Two types of tombs have been distinguished: the Nabataean and the Greco-Roman. The Nabataean type starts from the simple pylon-tomb with a door set in a tower crowned by a parapet ornament, in imitation of the front of a dwelling-house. Then, after passing through various stages, the full Nabataean type is reached, retaining all the native features and at the same time exhibiting characteristics which are partly Egyptian and partly Greek. Of this type close parallels exist in the tomb-towers at Mada'in Saleh in north Arabia, which bear long Nabataean inscriptions and supply a date for the corresponding monuments at Petra. Then comes a series of tombfronts which terminate in a semicircular arch, a feature derived from north Syria. Finally come the elaborate façades copied from the front of a Roman temple; however, all traces of native style have vanished. The exact dates of the stages in this development cannot be fixed. Few inscriptions of any length have been found at Petra, perhaps because they have perished with the stucco or cement which was used upon many of the buildings. The simple pylon-tombs which belong to the pre-Hellenic age serve as evidence for the earliest period. It is not known how far back in this stage the Nabataean settlement goes, but it does not go back farther than the 6th century BC. A period follows in which the dominant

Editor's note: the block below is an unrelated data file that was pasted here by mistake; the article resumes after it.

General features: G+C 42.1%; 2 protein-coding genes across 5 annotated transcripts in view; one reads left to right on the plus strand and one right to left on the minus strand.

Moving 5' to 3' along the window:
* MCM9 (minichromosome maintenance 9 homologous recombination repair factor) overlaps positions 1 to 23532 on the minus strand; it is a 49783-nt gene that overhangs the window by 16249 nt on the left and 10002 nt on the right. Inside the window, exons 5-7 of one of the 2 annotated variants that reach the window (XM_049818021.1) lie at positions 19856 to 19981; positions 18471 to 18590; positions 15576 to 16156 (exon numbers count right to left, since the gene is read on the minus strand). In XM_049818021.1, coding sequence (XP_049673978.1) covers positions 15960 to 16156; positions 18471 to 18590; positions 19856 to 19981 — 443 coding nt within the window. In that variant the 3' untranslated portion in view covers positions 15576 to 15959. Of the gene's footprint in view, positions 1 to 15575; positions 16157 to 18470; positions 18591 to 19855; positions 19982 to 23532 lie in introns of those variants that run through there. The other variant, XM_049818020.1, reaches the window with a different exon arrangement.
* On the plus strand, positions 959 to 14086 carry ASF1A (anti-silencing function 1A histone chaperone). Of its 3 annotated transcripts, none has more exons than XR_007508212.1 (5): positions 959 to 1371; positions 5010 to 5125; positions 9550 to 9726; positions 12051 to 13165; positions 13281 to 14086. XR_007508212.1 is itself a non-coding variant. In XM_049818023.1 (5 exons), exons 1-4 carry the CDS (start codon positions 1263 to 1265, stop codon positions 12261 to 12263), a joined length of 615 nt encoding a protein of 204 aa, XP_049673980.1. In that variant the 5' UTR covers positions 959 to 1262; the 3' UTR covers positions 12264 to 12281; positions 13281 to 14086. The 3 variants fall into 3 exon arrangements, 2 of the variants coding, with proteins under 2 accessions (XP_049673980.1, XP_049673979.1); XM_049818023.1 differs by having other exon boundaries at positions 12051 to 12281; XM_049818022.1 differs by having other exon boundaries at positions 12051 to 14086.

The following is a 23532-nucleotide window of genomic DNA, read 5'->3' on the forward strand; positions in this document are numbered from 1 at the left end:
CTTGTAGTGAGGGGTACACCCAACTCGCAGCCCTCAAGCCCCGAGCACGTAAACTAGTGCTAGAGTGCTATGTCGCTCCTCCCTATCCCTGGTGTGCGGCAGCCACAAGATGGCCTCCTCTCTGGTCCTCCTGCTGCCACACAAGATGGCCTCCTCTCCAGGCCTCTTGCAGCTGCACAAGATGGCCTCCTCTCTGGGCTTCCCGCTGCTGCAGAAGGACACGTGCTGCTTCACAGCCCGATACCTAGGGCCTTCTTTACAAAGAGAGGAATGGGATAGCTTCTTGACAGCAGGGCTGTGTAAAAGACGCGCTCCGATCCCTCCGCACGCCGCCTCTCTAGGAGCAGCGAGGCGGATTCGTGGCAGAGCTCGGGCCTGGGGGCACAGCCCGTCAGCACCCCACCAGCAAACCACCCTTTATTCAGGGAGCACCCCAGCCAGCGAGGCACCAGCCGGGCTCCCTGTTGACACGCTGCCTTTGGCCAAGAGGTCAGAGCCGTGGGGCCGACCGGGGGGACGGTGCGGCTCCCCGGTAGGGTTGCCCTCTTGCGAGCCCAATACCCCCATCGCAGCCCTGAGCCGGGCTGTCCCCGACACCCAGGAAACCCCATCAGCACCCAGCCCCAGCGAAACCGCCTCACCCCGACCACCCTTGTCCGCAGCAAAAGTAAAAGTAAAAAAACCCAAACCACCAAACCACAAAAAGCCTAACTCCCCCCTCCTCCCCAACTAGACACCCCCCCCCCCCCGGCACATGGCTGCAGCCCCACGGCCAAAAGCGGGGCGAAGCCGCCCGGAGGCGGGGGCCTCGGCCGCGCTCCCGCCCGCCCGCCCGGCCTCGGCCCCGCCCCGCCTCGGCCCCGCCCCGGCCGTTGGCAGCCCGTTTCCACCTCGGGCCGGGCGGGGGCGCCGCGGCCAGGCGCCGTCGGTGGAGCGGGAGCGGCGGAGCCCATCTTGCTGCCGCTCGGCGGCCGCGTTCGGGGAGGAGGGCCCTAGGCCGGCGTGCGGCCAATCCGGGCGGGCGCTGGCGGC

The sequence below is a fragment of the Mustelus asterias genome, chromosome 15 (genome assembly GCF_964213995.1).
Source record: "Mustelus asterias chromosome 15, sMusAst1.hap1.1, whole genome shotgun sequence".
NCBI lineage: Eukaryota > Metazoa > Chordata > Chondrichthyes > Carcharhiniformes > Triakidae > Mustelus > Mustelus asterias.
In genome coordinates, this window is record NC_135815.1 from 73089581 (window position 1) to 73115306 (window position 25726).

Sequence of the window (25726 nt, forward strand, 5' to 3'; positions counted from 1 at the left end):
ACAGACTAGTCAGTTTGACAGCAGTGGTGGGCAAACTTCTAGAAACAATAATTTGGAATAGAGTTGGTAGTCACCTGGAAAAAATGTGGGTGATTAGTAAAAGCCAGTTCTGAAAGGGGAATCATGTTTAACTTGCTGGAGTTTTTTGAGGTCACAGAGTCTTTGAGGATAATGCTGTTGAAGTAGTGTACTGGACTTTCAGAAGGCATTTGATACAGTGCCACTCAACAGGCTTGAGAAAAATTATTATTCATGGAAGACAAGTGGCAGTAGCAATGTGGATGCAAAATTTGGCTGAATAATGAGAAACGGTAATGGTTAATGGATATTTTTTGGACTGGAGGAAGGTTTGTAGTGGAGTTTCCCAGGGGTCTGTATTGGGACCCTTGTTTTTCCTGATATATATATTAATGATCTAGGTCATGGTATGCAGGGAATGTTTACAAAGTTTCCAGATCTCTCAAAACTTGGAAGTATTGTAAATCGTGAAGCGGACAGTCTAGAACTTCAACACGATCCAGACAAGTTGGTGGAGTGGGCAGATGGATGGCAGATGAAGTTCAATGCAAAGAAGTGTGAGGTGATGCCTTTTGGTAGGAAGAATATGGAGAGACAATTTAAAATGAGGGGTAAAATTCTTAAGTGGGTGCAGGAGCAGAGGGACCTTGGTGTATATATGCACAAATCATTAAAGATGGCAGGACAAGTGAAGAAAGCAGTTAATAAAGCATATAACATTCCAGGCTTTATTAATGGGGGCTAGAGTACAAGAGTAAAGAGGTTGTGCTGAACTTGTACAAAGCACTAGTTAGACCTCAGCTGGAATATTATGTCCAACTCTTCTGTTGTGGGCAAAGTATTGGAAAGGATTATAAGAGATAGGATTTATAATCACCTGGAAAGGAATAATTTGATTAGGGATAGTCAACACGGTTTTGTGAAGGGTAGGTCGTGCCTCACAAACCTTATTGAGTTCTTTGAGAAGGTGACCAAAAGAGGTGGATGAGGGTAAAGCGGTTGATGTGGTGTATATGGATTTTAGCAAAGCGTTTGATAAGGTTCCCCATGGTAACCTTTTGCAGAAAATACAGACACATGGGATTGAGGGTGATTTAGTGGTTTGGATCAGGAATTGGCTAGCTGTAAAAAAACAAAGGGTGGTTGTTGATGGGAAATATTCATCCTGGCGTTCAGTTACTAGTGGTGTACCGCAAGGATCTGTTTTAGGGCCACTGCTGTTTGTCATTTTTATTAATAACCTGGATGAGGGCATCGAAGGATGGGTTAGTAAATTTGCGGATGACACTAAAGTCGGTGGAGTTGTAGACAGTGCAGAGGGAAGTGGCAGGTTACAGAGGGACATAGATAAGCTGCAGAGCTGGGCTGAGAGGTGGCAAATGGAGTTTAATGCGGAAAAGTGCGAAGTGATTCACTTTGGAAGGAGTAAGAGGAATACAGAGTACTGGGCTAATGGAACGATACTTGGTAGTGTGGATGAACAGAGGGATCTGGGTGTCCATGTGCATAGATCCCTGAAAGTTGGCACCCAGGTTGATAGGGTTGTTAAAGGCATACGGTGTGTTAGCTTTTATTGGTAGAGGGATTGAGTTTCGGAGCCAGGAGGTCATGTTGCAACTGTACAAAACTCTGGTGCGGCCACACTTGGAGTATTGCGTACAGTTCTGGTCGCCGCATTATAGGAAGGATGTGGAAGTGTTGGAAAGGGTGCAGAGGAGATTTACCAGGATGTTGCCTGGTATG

Egyptians are famous for their giant works of sculptures. Some examples of this include the Great Sphinx of Giza and the statues of Ramses II at the Abu Simbel temples. (Duckster, 2014) The Great Sphinx was made out of limestone and is located by the Nile River and has a face of a man and the body of a lion which pertains to their mythology of human head on an animal’s body and vice versa. The ancient Egyptians also built pyramids. The pyramids are triangle because it was in correlation to the sun rays and a way for their souls to ascend to heaven. They buried the pharaohs in the tombs of the pyramids. Pyramids contained false chambers to trick thieves and were often looted for valuables from the deceased. The pyramid of Giza is